However, I think the reality goes a step further then just this. Corporations have done more then just 'lobby' the government. Corporations have infiltrated the government! This was touched on in a 2009 article "The Quiet Coup" by The Atlantic (Read it if you didn't when it came out, it's just as relevant today, if not more). As it says in the article
"The crash has laid bare many unpleasant truths about the United States. One of the most alarming, says a former chief economist of the International Monetary Fund, is that the finance industry has effectively captured our government"
Putting aside the irony of someone formerly from the IMF talking about corruption (a rant for another day), it goes on to point out a few of the connections at the time (a web that has only grown since).
"One channel of influence was, of course, the flow of individuals between Wall Street and Washington. Robert Rubin, once the co-chairman of Goldman Sachs, served in Washington as Treasury secretary under Clinton, and later became chairman of Citigroup’s executive committee. Henry Paulson, CEO of Goldman Sachs during the long boom, became Treasury secretary under George W.Bush. John Snow, Paulson’s predecessor, left to become chairman of Cerberus Capital Management, a large private-equity firm that also counts Dan Quayle among its executives. Alan Greenspan, after leaving the Federal Reserve, became a consultant to Pimco, perhaps the biggest player in international bond markets.
These personal connections were multiplied many times over at the lower levels of the past three presidential administrations, strengthening the ties between Washington and Wall Street. It has become something of a tradition for Goldman Sachs employees to go into public service after they leave the firm. The flow of Goldman alumni—including Jon Corzine, now the governor of New Jersey, along with Rubin and Paulson—not only placed people with Wall Street’s worldview in the halls of power; it also helped create an image of Goldman (inside the Beltway, at least) as an institution that was itself almost a form of public service."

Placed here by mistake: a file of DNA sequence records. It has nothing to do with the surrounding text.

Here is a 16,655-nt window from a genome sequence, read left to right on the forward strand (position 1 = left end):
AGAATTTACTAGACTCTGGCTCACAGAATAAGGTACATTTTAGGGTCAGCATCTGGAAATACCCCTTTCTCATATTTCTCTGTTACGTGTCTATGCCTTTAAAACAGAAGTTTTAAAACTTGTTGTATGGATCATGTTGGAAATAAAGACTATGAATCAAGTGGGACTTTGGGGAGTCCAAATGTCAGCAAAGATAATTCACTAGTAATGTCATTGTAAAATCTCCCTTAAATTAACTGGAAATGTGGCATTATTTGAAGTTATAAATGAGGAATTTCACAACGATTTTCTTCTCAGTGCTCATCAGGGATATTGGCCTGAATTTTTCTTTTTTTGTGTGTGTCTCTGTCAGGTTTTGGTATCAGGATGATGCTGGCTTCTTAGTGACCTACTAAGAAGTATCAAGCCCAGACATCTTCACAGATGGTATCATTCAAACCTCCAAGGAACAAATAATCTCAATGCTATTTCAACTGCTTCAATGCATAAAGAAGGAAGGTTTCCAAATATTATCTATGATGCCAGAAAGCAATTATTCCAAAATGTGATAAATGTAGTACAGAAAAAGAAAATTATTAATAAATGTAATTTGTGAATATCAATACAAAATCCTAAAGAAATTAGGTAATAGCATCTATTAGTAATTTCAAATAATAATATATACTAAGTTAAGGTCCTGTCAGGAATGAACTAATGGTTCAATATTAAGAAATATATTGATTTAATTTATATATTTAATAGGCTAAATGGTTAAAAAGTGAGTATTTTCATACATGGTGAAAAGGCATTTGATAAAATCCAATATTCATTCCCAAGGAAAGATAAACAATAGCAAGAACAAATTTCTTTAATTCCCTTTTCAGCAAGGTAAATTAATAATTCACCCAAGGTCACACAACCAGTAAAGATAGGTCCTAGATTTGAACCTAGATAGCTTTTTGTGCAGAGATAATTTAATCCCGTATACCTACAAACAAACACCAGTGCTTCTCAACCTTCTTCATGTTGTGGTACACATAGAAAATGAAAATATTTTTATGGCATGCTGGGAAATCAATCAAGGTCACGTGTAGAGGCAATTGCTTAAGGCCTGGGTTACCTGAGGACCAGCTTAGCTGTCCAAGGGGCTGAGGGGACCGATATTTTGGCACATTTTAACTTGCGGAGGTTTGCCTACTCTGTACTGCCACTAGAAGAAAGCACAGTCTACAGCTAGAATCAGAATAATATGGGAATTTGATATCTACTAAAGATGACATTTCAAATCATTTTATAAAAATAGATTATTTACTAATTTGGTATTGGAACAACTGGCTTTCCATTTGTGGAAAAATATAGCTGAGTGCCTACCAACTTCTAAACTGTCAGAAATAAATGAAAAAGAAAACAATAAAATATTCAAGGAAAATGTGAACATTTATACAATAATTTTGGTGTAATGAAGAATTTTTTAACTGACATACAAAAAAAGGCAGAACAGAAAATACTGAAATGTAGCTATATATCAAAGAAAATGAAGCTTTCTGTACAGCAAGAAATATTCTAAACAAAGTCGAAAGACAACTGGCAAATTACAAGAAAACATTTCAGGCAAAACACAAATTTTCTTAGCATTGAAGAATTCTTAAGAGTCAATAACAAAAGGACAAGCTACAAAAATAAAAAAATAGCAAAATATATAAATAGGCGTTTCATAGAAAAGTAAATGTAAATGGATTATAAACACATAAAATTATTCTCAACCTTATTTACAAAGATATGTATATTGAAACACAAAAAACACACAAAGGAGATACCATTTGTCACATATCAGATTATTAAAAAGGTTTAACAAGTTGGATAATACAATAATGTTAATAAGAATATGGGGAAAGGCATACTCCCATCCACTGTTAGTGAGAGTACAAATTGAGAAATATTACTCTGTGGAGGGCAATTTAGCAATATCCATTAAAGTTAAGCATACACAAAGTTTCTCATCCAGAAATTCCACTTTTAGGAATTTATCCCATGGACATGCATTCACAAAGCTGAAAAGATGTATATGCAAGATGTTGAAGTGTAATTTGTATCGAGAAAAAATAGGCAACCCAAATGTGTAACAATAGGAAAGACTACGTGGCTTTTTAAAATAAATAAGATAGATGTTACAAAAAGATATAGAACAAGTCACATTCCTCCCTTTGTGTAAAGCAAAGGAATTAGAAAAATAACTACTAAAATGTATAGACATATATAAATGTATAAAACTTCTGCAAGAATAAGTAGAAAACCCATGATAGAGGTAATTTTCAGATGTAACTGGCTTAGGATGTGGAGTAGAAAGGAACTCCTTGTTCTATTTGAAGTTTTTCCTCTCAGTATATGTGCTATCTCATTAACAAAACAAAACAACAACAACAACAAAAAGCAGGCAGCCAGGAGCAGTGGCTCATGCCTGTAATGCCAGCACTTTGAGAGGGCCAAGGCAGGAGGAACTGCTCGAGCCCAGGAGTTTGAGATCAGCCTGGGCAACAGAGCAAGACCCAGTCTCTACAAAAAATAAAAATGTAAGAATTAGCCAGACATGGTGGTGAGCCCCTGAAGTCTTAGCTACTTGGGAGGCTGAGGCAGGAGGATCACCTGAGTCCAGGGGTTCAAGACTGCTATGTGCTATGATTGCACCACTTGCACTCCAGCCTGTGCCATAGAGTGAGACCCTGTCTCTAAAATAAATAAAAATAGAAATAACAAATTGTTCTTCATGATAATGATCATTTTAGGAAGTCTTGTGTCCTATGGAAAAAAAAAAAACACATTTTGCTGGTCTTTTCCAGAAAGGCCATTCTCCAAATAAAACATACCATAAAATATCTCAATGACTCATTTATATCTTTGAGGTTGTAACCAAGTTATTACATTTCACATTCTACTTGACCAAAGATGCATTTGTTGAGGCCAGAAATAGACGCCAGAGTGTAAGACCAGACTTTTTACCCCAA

We all know where Jon Corzine went after being governor...ya corrupt and now defunct MF global. As Dealbook points out about the MF global investigation.
"In a more surprising development, Gary Gensler, head of the Commodity Futures Trading Commission, will no longer participate in the investigation due to his long acquaintance with Mr. Corzine"
Take a wild guess where they knew each other from?
"Mr. Gensler had worked for Mr. Corzine while both were at Goldman Sachs in the 1990s." 
Ya, that was a little too easy. However, my point is not to discuss in detail the depth of corporations infiltration of our government and our regulatory agencies. My point is that the corruption and blurring of the lines between corporations and government is at the heart of both OWS and the Tea Party movements.

By focusing on their CORE IDEAS the movements together have hope of getting something accomplished. Otherwise it seems their messages will get watered down, twisted by the media, and turned into nothing but expressions of the ideologies of the "left" and "right"....something both movements were expressly against.

Both movements from the very start focused on the Federal Reserve. Why not start there? End the Fed.

Sunday, November 6, 2011

Rant for a Revolution

I have meant to start this blog for awhile. In fact, I registered the domain in December of last year (and that was after much procrastination!). I must admit the Occupy Wall St. protests have made the Wall Street Rant name appear to have a very strong association with it. While I can't say I have participated in any of the protests, I do support many of their ideas.

I didn't start this blog for so long because I was somewhat obsessed with laying out my core criticisms from the start about the financial industry, the political system, the media and people in general.........then I realized that is the purpose of a book not a blog. So I have decided to stop over-thinking and just do. Besides, I'll be lucky if anyone is reading my posts anyway.

The enthusiasm behind the Occupy Wall St. movement helped push me to finally start this blog. Like many people, camping out to support the cause is not an option. However, real movements are more then just protests on the street. Movements that lead to revolutions are about changing the way people think. It's not just about bombarding the streets with people, it's about bombarding people with facts where ever they are. Hopefully I can do my part on this blog, through the discussion of individual ideas instead of ideologies. I will always be hesitant to associate myself with a specific movement, because movements can be hijacked. Therefore, I will always choose to put my support behind ideas instead of labels.

If you have found my blog, I encourage you to subscribe via RSS or e-mail (links always on the right side) to hear my future rants. I encourage all comments, so feel free to rant back.